I also "think" in Python, and it makes for poor Javascript now and then, but it's never even crossed my mind to blame Python for my Javascript mistakes. If anything, it just makes me a little "homesick". If Python didn't have those differences, I wouldn't have fallen in love with it in the first place.

illume said...

I hate ternary code all together. It's very often a source of bugs, and it's usually hard to read.

rgz said...

I love python but I agree that this is an unnecessary difference as in, the benefits of the different syntax don't make up for the problems caused by it.

Personally I wanted something like:

foo = if a > b: a else: b

with the option of spacing like:
foo = if a > b:

but then again I wanted list comprehesions to be written as:
(for item in sequence: item.sometrasformation())

Evan said...

I have to completely disagree with this post. Not only did Python's ternary syntax allow for easy reading, but it also didn't require the addition of any more symbols.

Seriously, if you look at what you call "common" ternary syntax, it's pretty difficult to understand unless you have background with it. Why does Python have to conform to other languages? People are also used to braces, but it doesn't mean that they should be used in every language.

rgz said...

Because not using braces improves readability (and writablility) more than the alternative, this ternary operator not quite as much.

I mean if the result of an expression depends on a conditional I want to see the conditional first, or at worst, last, grouping the alternatives together and making the conditional stand out.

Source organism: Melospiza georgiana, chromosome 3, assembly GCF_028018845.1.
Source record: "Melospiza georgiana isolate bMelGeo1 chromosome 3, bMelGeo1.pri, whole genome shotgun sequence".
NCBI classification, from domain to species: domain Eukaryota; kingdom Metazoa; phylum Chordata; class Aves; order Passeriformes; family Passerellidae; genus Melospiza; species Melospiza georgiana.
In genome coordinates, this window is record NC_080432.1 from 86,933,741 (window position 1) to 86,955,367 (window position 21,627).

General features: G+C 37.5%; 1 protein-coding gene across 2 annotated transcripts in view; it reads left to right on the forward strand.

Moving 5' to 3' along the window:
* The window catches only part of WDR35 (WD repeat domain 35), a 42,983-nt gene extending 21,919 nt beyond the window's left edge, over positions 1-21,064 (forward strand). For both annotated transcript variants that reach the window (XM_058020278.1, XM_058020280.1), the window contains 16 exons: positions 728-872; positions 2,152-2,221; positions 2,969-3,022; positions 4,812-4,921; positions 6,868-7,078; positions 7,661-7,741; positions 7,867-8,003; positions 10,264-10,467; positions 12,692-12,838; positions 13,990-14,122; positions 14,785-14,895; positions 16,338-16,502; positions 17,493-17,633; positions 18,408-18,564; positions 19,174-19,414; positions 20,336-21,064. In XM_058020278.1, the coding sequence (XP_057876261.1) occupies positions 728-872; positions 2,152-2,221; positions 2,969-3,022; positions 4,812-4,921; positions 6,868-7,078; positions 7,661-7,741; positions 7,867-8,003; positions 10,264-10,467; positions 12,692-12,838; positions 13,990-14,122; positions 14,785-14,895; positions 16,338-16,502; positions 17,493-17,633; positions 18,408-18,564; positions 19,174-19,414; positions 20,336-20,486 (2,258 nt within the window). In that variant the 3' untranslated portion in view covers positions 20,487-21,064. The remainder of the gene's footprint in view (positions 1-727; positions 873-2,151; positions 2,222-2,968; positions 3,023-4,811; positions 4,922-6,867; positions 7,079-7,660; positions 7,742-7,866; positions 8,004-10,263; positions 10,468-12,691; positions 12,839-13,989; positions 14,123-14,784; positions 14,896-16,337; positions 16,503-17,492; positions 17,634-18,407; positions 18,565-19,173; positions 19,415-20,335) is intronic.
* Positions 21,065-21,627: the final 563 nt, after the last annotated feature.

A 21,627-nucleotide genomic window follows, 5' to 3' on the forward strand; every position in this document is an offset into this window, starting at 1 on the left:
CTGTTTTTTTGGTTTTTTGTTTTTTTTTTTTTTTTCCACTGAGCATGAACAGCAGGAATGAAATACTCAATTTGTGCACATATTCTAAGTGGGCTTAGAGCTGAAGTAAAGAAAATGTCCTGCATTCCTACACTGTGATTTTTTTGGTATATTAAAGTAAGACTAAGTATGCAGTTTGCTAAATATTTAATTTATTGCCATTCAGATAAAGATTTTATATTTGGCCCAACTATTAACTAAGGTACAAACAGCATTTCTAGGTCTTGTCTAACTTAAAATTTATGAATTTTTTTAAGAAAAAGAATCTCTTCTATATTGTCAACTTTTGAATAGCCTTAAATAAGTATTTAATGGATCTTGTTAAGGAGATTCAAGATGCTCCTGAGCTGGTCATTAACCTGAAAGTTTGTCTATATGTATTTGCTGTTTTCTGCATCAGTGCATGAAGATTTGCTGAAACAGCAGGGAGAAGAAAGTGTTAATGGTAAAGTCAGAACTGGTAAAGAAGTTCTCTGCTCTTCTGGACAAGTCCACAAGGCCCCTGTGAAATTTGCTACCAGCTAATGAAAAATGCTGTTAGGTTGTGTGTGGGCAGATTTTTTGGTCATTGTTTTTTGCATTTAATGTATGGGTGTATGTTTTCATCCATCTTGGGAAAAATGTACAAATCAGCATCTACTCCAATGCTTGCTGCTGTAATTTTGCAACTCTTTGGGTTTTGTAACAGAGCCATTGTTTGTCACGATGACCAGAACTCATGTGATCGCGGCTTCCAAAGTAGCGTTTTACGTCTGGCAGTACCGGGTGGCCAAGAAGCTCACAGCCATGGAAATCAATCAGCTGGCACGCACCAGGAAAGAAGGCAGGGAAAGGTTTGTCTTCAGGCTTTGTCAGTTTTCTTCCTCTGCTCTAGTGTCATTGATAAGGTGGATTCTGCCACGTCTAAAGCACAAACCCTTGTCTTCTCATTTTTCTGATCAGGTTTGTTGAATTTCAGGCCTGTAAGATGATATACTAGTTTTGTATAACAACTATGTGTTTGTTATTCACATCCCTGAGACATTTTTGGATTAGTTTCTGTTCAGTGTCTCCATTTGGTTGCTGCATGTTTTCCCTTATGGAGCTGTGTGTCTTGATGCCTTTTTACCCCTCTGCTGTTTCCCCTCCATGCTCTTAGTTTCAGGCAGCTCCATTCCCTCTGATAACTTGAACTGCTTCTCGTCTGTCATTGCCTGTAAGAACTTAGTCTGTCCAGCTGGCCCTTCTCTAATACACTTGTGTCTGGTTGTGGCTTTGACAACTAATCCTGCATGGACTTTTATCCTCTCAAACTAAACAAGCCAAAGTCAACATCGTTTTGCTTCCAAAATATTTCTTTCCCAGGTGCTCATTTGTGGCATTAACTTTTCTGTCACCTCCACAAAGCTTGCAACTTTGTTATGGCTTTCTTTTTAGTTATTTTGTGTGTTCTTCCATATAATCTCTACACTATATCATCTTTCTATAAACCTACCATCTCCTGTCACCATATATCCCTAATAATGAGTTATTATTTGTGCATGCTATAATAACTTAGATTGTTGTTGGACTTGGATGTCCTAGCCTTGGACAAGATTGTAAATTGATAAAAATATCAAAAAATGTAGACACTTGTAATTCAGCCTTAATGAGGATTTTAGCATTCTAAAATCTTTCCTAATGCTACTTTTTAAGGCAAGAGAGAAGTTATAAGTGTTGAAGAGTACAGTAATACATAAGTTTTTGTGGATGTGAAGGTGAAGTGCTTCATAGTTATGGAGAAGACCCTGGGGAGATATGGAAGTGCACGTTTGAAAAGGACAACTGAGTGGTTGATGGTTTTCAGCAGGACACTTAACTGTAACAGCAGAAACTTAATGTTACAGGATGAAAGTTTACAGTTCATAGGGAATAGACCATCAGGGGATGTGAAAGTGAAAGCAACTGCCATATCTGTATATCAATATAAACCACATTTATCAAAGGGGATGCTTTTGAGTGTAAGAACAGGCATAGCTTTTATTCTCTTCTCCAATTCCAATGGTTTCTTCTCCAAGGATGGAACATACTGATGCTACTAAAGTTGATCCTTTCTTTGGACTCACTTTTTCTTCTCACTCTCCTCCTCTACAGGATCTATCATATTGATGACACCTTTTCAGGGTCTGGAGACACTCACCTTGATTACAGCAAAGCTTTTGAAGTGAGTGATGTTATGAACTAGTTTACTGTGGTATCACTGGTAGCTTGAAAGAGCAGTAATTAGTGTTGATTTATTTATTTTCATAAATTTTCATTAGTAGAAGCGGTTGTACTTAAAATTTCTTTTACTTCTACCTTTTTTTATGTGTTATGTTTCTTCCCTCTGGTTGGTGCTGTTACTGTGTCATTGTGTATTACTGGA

This ternary spreads the alternatives and buries the conditional, and on top of that it is non-standard (I repeat: "on top of that", it's not the main issue).

Its only redeeming feature is that it reads nice in English but Python is not English, if it was we would:


And while I understand the aversion to adding symbols, the reason ternaries are so compact is because the arguments usually are very compact themselves:

I'm of the opinion that ternaries might as well be dropped from the language. What we really needed is a terser lambda syntax.

foo = if(a > b, ?x, ?y)

Makes more sense and it's extensible, but we'd be navigating to much into lisp territory

Evan said...

> Because not using braces improves readability (and writablility) more than the alternative, this ternary operator not quite as much.

The Python ternary operator does improve readability and writability once you're used to it.

Anonymous said...

I was going out that your mother sucks, too.

rgz said...

Ignoring anonymous. Yes, everything is easier once you get used to it, the question is is it better in itself?

In algol languages I often do:
var area = typeof(s) == 'Figure'?
s.width * s.heigth;

In python what is the alternative?

area = (s.getArea()
if typeof(s) == 'Figure'
else s.width * s.heigth)

It doesn't seem right. I'd rather do the more verbose:
if typeof(s) == 'Figure':
area = s.getArea()
area = s.width * s.heigth

PD: the expressions themselves are not important, yes I know I should use EAFP that's not the point.

Greg said...

Syntactical tastes aside, it strikes me as criminal that there isn't _some_ kind of type warning when one side of the fork returns a boolean and the other an integer.

This would also apply to using an integer as the condition, if it weren't for the language feature that allows that. At the risk of offending those who still think digital watches are a pretty neat idea: This "feature" is horribly antiquated - it was a neat optimisation once upon a time, but compilers have been smart enough optimise "x!=0" themselves for forty years now.